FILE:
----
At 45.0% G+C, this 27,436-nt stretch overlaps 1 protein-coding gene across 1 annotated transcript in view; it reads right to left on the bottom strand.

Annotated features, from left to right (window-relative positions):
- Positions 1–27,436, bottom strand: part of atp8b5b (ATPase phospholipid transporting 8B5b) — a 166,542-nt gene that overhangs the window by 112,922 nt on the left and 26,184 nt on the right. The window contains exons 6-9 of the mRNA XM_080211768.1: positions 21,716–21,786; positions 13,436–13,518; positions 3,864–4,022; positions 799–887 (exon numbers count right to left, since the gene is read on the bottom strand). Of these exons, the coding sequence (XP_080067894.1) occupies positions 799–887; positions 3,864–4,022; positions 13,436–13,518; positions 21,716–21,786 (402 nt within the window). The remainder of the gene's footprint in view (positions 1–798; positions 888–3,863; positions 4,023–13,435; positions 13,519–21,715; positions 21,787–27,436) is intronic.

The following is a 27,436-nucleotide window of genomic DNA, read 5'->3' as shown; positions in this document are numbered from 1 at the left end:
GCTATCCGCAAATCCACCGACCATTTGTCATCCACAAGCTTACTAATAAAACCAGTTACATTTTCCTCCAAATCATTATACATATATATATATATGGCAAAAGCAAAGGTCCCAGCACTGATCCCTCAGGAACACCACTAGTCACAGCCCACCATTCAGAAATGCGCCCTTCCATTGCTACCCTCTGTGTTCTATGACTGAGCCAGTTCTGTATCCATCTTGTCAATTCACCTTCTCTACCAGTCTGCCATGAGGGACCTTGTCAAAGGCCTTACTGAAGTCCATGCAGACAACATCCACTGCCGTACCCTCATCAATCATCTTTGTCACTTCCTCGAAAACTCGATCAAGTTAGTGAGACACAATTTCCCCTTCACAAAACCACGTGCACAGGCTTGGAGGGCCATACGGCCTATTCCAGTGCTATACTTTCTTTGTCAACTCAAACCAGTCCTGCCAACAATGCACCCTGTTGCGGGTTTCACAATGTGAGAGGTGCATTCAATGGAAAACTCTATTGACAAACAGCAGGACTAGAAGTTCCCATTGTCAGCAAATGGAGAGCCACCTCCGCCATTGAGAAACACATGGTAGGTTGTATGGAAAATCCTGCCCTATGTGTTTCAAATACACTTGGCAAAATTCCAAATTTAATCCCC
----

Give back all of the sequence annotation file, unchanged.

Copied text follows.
At 45.0% G+C, this 27,436-nt stretch overlaps 1 protein-coding gene across 1 annotated transcript in view; it reads right to left on the bottom strand.

Annotated features, from left to right (window-relative positions):
- Positions 1–27,436, bottom strand: part of atp8b5b (ATPase phospholipid transporting 8B5b) — a 166,542-nt gene that overhangs the window by 112,922 nt on the left and 26,184 nt on the right. The window contains exons 6-9 of the mRNA XM_080211768.1: positions 21,716–21,786; positions 13,436–13,518; positions 3,864–4,022; positions 799–887 (exon numbers count right to left, since the gene is read on the bottom strand). Of these exons, the coding sequence (XP_080067894.1) occupies positions 799–887; positions 3,864–4,022; positions 13,436–13,518; positions 21,716–21,786 (402 nt within the window). The remainder of the gene's footprint in view (positions 1–798; positions 888–3,863; positions 4,023–13,435; positions 13,519–21,715; positions 21,787–27,436) is intronic.

The following is a 27,436-nucleotide window of genomic DNA, read 5'->3' as shown; positions in this document are numbered from 1 at the left end:
GCTATCCGCAAATCCACCGACCATTTGTCATCCACAAGCTTACTAATAAAACCAGTTACATTTTCCTCCAAATCATTATACATATATATATATATGGCAAAAGCAAAGGTCCCAGCACTGATCCCTCAGGAACACCACTAGTCACAGCCCACCATTCAGAAATGCGCCCTTCCATTGCTACCCTCTGTGTTCTATGACTGAGCCAGTTCTGTATCCATCTTGTCAATTCACCTTCTCTACCAGTCTGCCATGAGGGACCTTGTCAAAGGCCTTACTGAAGTCCATGCAGACAACATCCACTGCCGTACCCTCATCAATCATCTTTGTCACTTCCTCGAAAACTCGATCAAGTTAGTGAGACACAATTTCCCCTTCACAAAACCACGTGCACAGGCTTGGAGGGCCATACGGCCTATTCCAGTGCTATACTTTCTTTGTCAACTCAAACCAGTCCTGCCAACAATGCACCCTGTTGCGGGTTTCACAATGTGAGAGGTGCATTCAATGGAAAACTCTATTGACAAACAGCAGGACTAGAAGTTCCCATTGTCAGCAAATGGAGAGCCACCTCCGCCATTGAGAAACACATGGTAGGTTGTATGGAAAATCCTGCCCTATGTGTTTCAAATACACTTGGCAAAATTCCAAATTTAATCCCC